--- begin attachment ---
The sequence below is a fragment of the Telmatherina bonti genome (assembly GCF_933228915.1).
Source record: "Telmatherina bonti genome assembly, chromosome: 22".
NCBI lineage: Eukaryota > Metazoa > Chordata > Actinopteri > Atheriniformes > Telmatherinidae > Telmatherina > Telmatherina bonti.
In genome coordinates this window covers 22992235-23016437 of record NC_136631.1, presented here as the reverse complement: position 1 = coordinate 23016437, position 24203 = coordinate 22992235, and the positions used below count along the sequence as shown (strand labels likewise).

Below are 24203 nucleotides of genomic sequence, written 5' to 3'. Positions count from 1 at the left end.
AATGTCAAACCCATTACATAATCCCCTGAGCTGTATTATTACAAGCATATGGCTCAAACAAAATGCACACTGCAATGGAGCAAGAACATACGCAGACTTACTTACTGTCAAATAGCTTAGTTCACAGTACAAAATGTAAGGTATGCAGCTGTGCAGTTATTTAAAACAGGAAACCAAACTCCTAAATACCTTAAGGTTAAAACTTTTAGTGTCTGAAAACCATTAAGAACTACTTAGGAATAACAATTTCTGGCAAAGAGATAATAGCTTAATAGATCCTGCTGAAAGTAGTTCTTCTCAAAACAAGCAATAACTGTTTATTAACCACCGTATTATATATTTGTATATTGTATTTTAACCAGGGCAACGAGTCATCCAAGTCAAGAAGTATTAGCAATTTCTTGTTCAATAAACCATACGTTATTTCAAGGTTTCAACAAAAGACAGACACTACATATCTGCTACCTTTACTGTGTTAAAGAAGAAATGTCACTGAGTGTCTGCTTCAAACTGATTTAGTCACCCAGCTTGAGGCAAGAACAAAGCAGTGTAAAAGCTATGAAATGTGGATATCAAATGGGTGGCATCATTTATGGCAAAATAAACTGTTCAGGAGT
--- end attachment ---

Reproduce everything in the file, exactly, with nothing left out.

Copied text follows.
The sequence below is a fragment of the Telmatherina bonti genome (assembly GCF_933228915.1).
Source record: "Telmatherina bonti genome assembly, chromosome: 22".
NCBI lineage: Eukaryota > Metazoa > Chordata > Actinopteri > Atheriniformes > Telmatherinidae > Telmatherina > Telmatherina bonti.
In genome coordinates this window covers 22992235-23016437 of record NC_136631.1, presented here as the reverse complement: position 1 = coordinate 23016437, position 24203 = coordinate 22992235, and the positions used below count along the sequence as shown (strand labels likewise).

Below are 24203 nucleotides of genomic sequence, written 5' to 3'. Positions count from 1 at the left end.
AATGTCAAACCCATTACATAATCCCCTGAGCTGTATTATTACAAGCATATGGCTCAAACAAAATGCACACTGCAATGGAGCAAGAACATACGCAGACTTACTTACTGTCAAATAGCTTAGTTCACAGTACAAAATGTAAGGTATGCAGCTGTGCAGTTATTTAAAACAGGAAACCAAACTCCTAAATACCTTAAGGTTAAAACTTTTAGTGTCTGAAAACCATTAAGAACTACTTAGGAATAACAATTTCTGGCAAAGAGATAATAGCTTAATAGATCCTGCTGAAAGTAGTTCTTCTCAAAACAAGCAATAACTGTTTATTAACCACCGTATTATATATTTGTATATTGTATTTTAACCAGGGCAACGAGTCATCCAAGTCAAGAAGTATTAGCAATTTCTTGTTCAATAAACCATACGTTATTTCAAGGTTTCAACAAAAGACAGACACTACATATCTGCTACCTTTACTGTGTTAAAGAAGAAATGTCACTGAGTGTCTGCTTCAAACTGATTTAGTCACCCAGCTTGAGGCAAGAACAAAGCAGTGTAAAAGCTATGAAATGTGGATATCAAATGGGTGGCATCATTTATGGCAAAATAAACTGTTCAGGAGT